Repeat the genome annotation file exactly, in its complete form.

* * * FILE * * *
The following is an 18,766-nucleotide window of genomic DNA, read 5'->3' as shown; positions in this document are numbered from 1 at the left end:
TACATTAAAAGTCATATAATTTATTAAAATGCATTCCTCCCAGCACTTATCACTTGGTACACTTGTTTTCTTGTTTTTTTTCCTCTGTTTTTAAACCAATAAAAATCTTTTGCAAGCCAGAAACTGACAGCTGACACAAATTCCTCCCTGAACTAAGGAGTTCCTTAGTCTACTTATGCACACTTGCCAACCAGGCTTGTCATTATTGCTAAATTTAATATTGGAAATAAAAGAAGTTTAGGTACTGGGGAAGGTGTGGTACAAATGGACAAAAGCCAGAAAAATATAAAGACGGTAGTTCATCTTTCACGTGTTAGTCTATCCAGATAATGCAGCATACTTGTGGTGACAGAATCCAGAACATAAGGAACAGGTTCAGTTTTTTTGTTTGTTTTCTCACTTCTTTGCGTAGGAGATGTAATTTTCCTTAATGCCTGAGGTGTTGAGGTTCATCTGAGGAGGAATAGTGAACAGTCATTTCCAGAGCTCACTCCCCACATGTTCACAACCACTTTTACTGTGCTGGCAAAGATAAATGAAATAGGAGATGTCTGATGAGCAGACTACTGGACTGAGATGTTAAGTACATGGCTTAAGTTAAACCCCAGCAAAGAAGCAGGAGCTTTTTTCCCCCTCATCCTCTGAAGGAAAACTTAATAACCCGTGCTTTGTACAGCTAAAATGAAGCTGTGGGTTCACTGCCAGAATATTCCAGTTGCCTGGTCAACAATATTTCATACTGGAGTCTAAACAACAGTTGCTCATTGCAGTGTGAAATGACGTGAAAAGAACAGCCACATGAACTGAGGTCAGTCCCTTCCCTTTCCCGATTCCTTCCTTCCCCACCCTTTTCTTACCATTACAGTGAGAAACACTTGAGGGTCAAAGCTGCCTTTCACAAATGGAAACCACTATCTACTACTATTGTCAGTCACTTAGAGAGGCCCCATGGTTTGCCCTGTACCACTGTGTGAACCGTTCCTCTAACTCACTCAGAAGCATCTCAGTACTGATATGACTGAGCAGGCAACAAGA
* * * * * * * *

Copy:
The following is an 18,766-nucleotide window of genomic DNA, read 5'->3' as shown; positions in this document are numbered from 1 at the left end:
TACATTAAAAGTCATATAATTTATTAAAATGCATTCCTCCCAGCACTTATCACTTGGTACACTTGTTTTCTTGTTTTTTTTCCTCTGTTTTTAAACCAATAAAAATCTTTTGCAAGCCAGAAACTGACAGCTGACACAAATTCCTCCCTGAACTAAGGAGTTCCTTAGTCTACTTATGCACACTTGCCAACCAGGCTTGTCATTATTGCTAAATTTAATATTGGAAATAAAAGAAGTTTAGGTACTGGGGAAGGTGTGGTACAAATGGACAAAAGCCAGAAAAATATAAAGACGGTAGTTCATCTTTCACGTGTTAGTCTATCCAGATAATGCAGCATACTTGTGGTGACAGAATCCAGAACATAAGGAACAGGTTCAGTTTTTTTGTTTGTTTTCTCACTTCTTTGCGTAGGAGATGTAATTTTCCTTAATGCCTGAGGTGTTGAGGTTCATCTGAGGAGGAATAGTGAACAGTCATTTCCAGAGCTCACTCCCCACATGTTCACAACCACTTTTACTGTGCTGGCAAAGATAAATGAAATAGGAGATGTCTGATGAGCAGACTACTGGACTGAGATGTTAAGTACATGGCTTAAGTTAAACCCCAGCAAAGAAGCAGGAGCTTTTTTCCCCCTCATCCTCTGAAGGAAAACTTAATAACCCGTGCTTTGTACAGCTAAAATGAAGCTGTGGGTTCACTGCCAGAATATTCCAGTTGCCTGGTCAACAATATTTCATACTGGAGTCTAAACAACAGTTGCTCATTGCAGTGTGAAATGACGTGAAAAGAACAGCCACATGAACTGAGGTCAGTCCCTTCCCTTTCCCGATTCCTTCCTTCCCCACCCTTTTCTTACCATTACAGTGAGAAACACTTGAGGGTCAAAGCTGCCTTTCACAAATGGAAACCACTATCTACTACTATTGTCAGTCACTTAGAGAGGCCCCATGGTTTGCCCTGTACCACTGTGTGAACCGTTCCTCTAACTCACTCAGAAGCATCTCAGTACTGATATGACTGAGCAGGCAACAAGA